Ugh, I remember this. I remember the internal struggle when I'm not sure whether I'm having a rough day, if I'm being moody or if my depression is seeping back in. If it's a rough day, there's nothing wrong with wallowing in it. I can read a book, drink some Coke, eat some junk food and call it a day. If I'm being moody, I should knock it off. I have a good life, a great family, wonderful friends, the flexibility, support and means to pursue my dreams and not stay in an unhealthy place. I must practice mind over matter. If it's depression, I have to be very careful. I have to reconsider my decision to stop taking anti-depressants. I have to practice the skills I've learned to combat the negative thoughts. I have to accept that it is an illness and no mastery of mind over matter will make a difference.
The struggle is that, like so many illnesses, depression mimics normal, day-to-day maladies. I can pretty easily rule out a rough day. I woke up with my sick baby girl snuggled against me and feeling better. My little dude has been happily playing trains all morning. My oldest and her friends kept me company while I made them breakfast. We have plans to take the kids to the movies this afternoon. There's nothing rough about this day.
So the real question I am grappling with is whether this is mood or depression. Have I forgotten to be grateful for all of the wonderful things in my life again? Am I simply succumbing to boredom? Am I the kind of person that gets cranky because everything isn't perfect? What could it be if it isn't depression?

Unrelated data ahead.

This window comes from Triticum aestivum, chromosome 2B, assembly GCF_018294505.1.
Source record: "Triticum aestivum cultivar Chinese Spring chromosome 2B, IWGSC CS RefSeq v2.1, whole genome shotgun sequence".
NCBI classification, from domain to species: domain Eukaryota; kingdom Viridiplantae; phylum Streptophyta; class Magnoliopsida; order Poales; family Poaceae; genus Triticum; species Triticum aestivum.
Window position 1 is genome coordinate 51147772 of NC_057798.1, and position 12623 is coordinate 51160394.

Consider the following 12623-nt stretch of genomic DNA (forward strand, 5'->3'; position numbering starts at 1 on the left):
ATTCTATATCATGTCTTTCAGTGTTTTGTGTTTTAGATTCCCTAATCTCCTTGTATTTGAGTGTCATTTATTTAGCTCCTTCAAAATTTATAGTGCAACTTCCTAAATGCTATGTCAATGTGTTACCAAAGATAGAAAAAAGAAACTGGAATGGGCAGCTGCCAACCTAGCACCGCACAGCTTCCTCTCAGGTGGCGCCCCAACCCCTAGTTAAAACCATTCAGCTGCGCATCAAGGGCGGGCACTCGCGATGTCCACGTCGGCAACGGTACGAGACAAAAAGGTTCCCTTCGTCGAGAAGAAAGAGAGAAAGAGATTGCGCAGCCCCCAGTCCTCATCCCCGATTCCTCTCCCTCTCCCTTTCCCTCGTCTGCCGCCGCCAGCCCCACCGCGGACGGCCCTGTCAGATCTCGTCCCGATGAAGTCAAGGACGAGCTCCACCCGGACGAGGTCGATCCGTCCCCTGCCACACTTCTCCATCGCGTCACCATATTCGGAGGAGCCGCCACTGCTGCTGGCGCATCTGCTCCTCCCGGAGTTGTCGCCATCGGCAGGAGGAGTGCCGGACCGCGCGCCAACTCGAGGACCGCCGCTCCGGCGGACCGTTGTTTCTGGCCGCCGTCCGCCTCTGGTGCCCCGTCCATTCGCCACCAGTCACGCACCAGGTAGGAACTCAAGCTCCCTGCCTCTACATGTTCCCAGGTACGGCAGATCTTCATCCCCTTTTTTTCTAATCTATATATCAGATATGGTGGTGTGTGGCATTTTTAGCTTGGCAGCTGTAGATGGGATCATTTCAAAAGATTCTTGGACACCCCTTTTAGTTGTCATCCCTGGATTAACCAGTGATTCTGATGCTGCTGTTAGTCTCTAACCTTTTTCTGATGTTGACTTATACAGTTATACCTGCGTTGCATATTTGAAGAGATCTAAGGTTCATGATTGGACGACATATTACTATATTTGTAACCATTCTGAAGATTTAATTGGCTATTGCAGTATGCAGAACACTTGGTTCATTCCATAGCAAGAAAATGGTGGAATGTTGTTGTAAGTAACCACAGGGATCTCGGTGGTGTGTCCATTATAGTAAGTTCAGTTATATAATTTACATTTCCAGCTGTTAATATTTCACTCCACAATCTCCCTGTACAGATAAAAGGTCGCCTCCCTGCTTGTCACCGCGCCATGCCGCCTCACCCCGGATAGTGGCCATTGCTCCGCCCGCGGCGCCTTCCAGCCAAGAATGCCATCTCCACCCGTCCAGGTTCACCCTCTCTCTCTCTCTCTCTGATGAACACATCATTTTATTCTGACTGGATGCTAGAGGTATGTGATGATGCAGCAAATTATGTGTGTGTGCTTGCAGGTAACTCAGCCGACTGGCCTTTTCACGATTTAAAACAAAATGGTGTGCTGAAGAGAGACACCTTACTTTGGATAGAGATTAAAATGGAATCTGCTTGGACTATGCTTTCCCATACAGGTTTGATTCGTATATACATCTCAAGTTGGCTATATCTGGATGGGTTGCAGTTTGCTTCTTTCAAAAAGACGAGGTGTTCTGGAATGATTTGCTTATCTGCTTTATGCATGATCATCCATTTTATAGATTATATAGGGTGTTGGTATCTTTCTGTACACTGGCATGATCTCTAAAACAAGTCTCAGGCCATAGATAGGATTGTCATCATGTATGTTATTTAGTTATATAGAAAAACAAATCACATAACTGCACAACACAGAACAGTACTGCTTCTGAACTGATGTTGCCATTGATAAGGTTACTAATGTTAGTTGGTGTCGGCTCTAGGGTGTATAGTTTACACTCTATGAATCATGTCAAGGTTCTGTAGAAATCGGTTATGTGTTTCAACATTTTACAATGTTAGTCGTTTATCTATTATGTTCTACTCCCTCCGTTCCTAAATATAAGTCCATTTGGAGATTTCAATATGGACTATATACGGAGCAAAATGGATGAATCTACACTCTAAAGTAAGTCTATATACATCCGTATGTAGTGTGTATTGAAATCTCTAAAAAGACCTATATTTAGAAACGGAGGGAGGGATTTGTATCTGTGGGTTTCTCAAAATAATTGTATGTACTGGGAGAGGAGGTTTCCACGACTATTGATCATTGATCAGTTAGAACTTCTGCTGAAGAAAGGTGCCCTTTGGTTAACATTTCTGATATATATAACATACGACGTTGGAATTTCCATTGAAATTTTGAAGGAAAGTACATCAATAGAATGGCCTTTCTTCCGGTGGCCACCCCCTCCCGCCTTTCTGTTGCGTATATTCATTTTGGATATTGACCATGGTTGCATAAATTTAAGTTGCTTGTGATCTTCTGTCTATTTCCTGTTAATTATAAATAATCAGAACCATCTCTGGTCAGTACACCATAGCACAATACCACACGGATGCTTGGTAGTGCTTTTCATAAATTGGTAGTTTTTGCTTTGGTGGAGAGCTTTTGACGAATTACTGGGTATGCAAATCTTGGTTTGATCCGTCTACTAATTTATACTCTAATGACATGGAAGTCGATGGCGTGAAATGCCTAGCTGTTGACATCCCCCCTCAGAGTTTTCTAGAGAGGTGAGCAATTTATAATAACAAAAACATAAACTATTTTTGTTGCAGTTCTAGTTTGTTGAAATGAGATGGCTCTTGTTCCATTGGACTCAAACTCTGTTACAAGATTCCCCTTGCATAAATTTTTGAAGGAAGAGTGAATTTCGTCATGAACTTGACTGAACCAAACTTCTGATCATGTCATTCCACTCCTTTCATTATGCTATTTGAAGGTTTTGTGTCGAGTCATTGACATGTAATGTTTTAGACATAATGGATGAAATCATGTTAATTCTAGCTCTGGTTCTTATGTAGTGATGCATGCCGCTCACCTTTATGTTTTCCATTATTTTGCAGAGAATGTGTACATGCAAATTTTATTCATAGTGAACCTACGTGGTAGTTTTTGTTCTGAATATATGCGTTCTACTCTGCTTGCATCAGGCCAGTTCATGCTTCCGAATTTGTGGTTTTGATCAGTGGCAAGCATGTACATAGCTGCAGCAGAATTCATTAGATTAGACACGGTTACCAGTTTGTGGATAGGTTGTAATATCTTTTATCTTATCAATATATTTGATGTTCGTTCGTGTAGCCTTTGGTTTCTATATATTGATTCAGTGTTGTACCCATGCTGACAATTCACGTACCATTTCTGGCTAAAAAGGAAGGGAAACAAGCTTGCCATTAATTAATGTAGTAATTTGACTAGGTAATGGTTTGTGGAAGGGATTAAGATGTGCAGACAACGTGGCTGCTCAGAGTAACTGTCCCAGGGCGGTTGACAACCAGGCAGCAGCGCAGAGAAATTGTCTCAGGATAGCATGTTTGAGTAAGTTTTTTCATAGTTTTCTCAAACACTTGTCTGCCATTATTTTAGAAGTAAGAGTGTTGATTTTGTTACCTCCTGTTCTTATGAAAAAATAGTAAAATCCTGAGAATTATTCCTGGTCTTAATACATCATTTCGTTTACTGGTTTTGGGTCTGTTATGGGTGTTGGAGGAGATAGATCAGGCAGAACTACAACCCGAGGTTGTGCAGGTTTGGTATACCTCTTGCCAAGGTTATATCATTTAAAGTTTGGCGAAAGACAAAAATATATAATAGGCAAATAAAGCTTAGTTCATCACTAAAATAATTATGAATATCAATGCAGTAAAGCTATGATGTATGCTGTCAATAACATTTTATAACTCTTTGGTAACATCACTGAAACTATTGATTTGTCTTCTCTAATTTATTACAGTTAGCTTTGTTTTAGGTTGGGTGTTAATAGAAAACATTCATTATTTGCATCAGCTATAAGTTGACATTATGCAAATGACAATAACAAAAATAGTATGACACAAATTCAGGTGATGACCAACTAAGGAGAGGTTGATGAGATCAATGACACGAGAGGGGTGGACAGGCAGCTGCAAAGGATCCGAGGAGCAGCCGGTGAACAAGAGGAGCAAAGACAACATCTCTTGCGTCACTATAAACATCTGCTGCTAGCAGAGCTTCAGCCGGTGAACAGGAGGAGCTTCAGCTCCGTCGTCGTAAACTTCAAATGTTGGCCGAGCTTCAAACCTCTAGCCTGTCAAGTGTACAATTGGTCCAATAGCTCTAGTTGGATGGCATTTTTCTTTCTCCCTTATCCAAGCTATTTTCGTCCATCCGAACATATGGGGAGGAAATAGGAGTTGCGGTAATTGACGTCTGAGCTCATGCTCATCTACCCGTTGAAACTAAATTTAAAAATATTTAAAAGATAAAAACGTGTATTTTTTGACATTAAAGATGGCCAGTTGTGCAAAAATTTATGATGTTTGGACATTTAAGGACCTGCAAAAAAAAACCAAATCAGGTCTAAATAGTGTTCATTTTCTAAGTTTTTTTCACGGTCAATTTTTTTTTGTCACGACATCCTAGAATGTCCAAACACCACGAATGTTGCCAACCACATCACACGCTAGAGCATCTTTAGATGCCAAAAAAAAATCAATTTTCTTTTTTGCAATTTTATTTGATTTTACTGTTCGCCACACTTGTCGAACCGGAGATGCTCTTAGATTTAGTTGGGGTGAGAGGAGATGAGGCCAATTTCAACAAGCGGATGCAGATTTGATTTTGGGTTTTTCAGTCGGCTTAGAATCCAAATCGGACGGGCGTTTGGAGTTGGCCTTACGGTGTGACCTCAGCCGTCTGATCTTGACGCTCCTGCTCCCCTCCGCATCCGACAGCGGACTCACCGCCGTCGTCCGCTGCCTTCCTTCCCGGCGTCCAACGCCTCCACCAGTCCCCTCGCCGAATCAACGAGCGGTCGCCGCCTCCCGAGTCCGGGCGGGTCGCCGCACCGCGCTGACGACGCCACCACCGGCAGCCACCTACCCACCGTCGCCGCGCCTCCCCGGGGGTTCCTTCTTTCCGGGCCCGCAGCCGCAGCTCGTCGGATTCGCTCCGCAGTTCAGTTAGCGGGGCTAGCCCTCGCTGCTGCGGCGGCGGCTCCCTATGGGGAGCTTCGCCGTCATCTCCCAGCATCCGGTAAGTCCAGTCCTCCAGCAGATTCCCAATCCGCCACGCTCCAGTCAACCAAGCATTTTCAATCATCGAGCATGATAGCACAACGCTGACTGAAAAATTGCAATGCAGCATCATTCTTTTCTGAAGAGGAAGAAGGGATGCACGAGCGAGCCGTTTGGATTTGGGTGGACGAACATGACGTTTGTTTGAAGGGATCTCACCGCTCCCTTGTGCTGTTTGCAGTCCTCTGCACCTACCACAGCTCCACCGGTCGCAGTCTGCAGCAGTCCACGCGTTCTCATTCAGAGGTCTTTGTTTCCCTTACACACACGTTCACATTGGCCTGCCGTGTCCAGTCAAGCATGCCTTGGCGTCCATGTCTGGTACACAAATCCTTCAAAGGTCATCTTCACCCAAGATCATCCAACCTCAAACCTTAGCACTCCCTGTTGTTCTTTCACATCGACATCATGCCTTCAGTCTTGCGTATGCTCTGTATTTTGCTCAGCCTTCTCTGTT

That's the scarier question because I think the answer is "nothing." There's nothing going on in my life that would cause the kind of agitation I've been feeling over the past few days. I'm taking things personally that aren't phrased in a personal way. I'm feeling inadequate. I'm crying. That feels to me like depression and while I know I wasn't cured, because you're never really free of depression, I thought I was better, stronger, stable. It's crushing to think that it's all lurking so close to the surface that three weeks without medication could drop me back where I was.
Okay, not where I was, exactly. Recent relapses aside, I'm no where near where I was. I won't ever let my depression get that bad again. I have taken medication to get over the hump before and I am willing to do it again. But how long do I fight on my own without the support of psychotropic medications? I'm going to give it a bit of time. I know so much more about combating depression than I did. I want to believe that I'm stronger. I want to believe that I know more. Sadly, I'm not convinced.
So, I will do the things I've been taught. I will keep lists of the happy things in life, starting with my supportive husband, my beautiful, loving children, my sweet puppy, my wonderful family and my incredible friends. I am about to embark on a new journey with my yoga teacher training. I'm working on a business venture that doesn't make me want to poke my own eyes out, in Wildtree. I get to spend days with my children. I am writing again.
I will practice cognitive behavioral therapy and challenge myself when I think I'm worthless. I will reconsider words like "failure," "disaster," and "miserable." I won't dwell in my disappointments, but focus on the positive. I will remember to trust those who love me and question my own thoughts when mine are negative and theirs are not.
Most importantly, I will continue to pay attention. Awareness was what I was missing in the beginning of all of this. I was so far gone that I felt nothing, noticed nothing and wasted so much time. I won't do that again. I will continue to write, which enlightens me to my own emotions. And I will always fight.